For as long as anyone can remember, soldiers have cherished a fresh, hot cup of coffee in camps and on the march. Their food wasn’t always gourmet and rations small, so having coffee on-hand was always a blessing.

Typically grounds were placed in a pot with water and brought to a boil over a fire. The grounds needed to be strained from the mixture, using a piece of cloth or grain.

The drink was usually prepared black and “strong enough to float an iron wedge,” according to F.Y. Hedley of the 32nd Illinois, but soldiers would prepare with sugar whenever available.

History net shared an American Civil War chronicle from former lieutenant colonel of the 65th Ohio Infantry, Wilbur H. Hinman in which he said “it is safe to say that if forced to strike one [item] from the bill of fare, not one in a hundred would have marked out coffee. If hardtack or bacon ran short, it could be eked out with odds and ends picked up by foraging, but there was nothing to take the place of coffee.

 

This image’s caption noted that these Canadian soldier’s expressions iterate the “thousand yard stare.” Which was a WW1 term that noted the dazed look on men emerging from the psychological stress of battle.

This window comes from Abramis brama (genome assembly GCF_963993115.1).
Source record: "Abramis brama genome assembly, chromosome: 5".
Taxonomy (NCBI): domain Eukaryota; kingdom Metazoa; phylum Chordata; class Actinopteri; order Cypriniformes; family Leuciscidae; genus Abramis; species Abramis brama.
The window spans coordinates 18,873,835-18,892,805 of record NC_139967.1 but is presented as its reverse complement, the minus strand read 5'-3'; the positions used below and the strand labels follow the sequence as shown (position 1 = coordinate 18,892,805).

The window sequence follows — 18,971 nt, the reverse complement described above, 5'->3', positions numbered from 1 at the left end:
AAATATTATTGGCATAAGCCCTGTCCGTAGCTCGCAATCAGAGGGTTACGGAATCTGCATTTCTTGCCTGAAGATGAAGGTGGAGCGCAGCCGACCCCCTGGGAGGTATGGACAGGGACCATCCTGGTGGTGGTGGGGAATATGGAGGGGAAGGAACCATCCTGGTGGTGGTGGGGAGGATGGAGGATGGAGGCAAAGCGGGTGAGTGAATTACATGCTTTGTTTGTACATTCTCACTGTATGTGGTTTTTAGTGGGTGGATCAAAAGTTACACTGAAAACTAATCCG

This image’s caption noted that these Canadian soldier’s expressions iterate the “thousand yard stare.” Which was a WW1 term that noted the dazed look on men emerging from the psychological stress of battle.

 

As these soldiers sipped their coffee, and tried to hold onto bits of joy – little did they know, their drink was actually helping them do that (if even a tiny bit). An article by Psychology Today stated, “Prospective studies of men and caffeine use showed a strong inverse association between coffee drinking and depression, with no association for tea or cola.

Today, our hearts and thoughts are with the brave men and women who have fought for our values and freedom. We’ll be brewing this cup in memory of those we’ve lost and with endless gratitude for those who survived.

Lest we forget.